These are the most anticipated TV shows of summer 2021
We may not be relying on television to keep us company as much as we did last summer. But there are still plenty of good reasons to unwind at home over the next months with old and new friends.
Here are 10 programs we’re most looking forward to checking out.
“Never Have I Ever”: Shows about teen angst have rarely been as painfully funny as Mindy Kaling’s series about Devi, an Indian-American girl torn between two crushes. In season two, rapper Common plays a dermatologist who woos Devi’s mom. (July 15, Netflix)
“McCartney 3, 2, 1”: Paul McCartney isn’t nearly as reclusive as fellow rock legends Bob Dylan and Prince. But he’s hopefully still got juicy stories we haven’t heard yet. This six-part documentary, made in conjunction with producer Rick Rubin, should serve as a nice opening act for Peter Jackson’s film on the making of the Beatles’ “Let It Be,” expected to drop on Disney+ in late November. (July 16, Hulu)
“Schmigadoon!”: Fans of “Crazy Ex-Girlfriend” and “Zoey’s Extraordinary Playlist” will want to check out this toe-tapping series. “SNL” standout Cecily Strong and Keegan-Michael Key play a couple who stumble across a mysterious city in which residents think they are starring in a 1940s musical. (July 16, Apple TV+)
“Turner & Hooch”: The 1989 comedy isn’t considered one of Tom Hanks’ finest cinematic moments, but there’s enough of us fans out there to justify this spinoff series in which his detective character’s son (Josh Peck) also partners up with a dog. Matt Nix, who created the quick-witted series “Burn Notice,” takes charge of the action and the poop scooping. (July 21, Disney+)
“Kevin Garnett: Anything Is Possible”: It’s no “The Last Dance,” but the former NBA superstar had enough of a career to merit his own all-star documentary, which covers everything from his high school days to his Hall of Fame induction. (July 30, Showtime)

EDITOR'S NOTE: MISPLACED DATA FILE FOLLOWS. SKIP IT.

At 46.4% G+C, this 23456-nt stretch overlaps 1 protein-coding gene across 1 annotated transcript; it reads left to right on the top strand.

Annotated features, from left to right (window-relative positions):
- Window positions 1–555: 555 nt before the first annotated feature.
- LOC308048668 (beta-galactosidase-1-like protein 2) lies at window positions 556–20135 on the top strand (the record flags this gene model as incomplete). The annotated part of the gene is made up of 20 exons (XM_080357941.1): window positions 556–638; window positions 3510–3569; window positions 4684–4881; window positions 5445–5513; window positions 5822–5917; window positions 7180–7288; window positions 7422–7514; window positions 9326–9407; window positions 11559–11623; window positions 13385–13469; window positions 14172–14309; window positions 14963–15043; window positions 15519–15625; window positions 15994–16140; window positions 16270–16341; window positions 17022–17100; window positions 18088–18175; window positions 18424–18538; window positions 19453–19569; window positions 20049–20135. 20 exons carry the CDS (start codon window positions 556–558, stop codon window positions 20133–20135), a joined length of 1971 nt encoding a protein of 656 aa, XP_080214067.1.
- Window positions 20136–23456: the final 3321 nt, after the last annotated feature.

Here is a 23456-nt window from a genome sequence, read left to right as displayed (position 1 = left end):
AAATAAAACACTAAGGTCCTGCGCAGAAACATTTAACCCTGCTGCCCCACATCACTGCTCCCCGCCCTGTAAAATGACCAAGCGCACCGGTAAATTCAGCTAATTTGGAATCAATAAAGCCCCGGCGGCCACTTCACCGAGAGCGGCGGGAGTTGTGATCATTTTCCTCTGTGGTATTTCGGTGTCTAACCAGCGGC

“Fantasy Island”: Roselyn Sanchez takes over hosting duties from Ricardo Montalban for this reboot of the 1977-84 guilty pleasure. A similar attempt to revive the series with Malcolm McDowell in 1998 by ABC lasted only 13 episodes. (Aug. 10, Fox)
“Brooklyn Nine-Nine”: After a 16-month hiatus, network TV’s finest ensemble comedy returns for its final 10 episodes. The writers have reportedly used the downtime to come up with storylines that reflect growing criticism of police departments. (Aug. 12, NBC)
“Nine Perfect Strangers”: Prolific writer David E. Kelley’s previous collaborations with Nicole Kidman resulted in “Big Little Lies” and “The Undoing.” This adaptation of Liane Moriarty’s bestseller, set in a luxury resort, is an attempt to make it three hits in a row. Melissa McCarthy, Regina Hall and Michael Shannon are among the other guests. (Aug. 18, Hulu)
“The Walking Dead”: After 11 years, the zombie apocalypse is coming to an end. This last season will consist of 24 episodes, which means there are still 6,402 gruesome killings before we say goodbye. (Aug. 22, AMC)
“Only Murders in the Building”: Steve Martin and Martin Short add Selena Gomez to their comedy team for this series about three residents in a luxury apartment complex who team up to play Sherlock Holmes. Martin is also the co-creator. (Aug. 31, Hulu)